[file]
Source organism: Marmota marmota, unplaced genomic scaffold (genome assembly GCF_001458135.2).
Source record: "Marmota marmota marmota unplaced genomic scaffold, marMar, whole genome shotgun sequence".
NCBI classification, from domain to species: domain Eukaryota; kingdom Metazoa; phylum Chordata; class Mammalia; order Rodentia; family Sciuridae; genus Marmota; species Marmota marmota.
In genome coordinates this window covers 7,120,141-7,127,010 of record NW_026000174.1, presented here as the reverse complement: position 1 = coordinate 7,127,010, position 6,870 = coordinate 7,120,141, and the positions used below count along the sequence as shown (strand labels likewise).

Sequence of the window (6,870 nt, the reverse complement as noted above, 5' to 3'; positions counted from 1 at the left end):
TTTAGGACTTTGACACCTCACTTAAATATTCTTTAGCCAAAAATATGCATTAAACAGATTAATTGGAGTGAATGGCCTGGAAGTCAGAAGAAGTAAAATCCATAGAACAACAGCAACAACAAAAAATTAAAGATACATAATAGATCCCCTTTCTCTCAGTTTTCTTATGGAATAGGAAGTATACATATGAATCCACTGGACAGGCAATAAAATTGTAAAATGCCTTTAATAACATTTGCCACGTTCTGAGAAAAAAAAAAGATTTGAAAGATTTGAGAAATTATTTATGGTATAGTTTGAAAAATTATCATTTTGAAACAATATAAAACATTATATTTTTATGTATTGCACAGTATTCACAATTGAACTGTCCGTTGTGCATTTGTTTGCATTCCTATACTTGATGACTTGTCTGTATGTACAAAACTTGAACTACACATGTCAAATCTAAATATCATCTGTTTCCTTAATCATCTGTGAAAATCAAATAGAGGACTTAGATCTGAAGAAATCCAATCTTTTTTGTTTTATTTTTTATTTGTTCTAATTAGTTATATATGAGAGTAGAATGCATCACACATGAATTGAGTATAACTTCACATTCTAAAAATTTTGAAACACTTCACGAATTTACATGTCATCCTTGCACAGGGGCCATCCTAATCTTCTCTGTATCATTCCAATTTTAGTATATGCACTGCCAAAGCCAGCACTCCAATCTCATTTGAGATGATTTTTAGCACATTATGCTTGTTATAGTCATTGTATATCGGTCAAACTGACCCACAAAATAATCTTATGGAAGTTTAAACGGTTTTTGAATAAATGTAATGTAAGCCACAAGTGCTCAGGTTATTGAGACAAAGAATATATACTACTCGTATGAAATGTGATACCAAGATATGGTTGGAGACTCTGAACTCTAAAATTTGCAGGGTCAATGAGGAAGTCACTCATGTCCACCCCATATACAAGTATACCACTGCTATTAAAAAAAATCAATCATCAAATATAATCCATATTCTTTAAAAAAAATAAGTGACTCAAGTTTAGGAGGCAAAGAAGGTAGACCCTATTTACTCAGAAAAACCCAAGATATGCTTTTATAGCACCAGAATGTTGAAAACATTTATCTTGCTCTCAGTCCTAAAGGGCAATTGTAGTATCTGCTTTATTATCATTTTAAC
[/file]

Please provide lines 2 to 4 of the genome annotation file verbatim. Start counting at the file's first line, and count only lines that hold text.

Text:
Source record: "Marmota marmota marmota unplaced genomic scaffold, marMar, whole genome shotgun sequence".
NCBI classification, from domain to species: domain Eukaryota; kingdom Metazoa; phylum Chordata; class Mammalia; order Rodentia; family Sciuridae; genus Marmota; species Marmota marmota.
In genome coordinates this window covers 7,120,141-7,127,010 of record NW_026000174.1, presented here as the reverse complement: position 1 = coordinate 7,127,010, position 6,870 = coordinate 7,120,141, and the positions used below count along the sequence as shown (strand labels likewise).